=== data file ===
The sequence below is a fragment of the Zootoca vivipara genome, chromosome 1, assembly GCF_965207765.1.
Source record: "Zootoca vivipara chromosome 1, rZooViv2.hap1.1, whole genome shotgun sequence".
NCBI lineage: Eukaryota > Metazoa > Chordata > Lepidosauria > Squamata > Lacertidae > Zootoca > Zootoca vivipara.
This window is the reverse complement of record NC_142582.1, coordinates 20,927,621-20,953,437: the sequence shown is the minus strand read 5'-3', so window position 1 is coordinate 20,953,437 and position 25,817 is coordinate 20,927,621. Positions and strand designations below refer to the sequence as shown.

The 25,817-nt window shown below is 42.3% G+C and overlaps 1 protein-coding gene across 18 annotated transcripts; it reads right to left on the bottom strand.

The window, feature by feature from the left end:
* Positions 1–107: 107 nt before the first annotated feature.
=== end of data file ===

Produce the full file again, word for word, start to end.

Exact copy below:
The sequence below is a fragment of the Zootoca vivipara genome, chromosome 1, assembly GCF_965207765.1.
Source record: "Zootoca vivipara chromosome 1, rZooViv2.hap1.1, whole genome shotgun sequence".
NCBI lineage: Eukaryota > Metazoa > Chordata > Lepidosauria > Squamata > Lacertidae > Zootoca > Zootoca vivipara.
This window is the reverse complement of record NC_142582.1, coordinates 20,927,621-20,953,437: the sequence shown is the minus strand read 5'-3', so window position 1 is coordinate 20,953,437 and position 25,817 is coordinate 20,927,621. Positions and strand designations below refer to the sequence as shown.

The 25,817-nt window shown below is 42.3% G+C and overlaps 1 protein-coding gene across 18 annotated transcripts; it reads right to left on the bottom strand.

The window, feature by feature from the left end:
* Positions 1–107: 107 nt before the first annotated feature.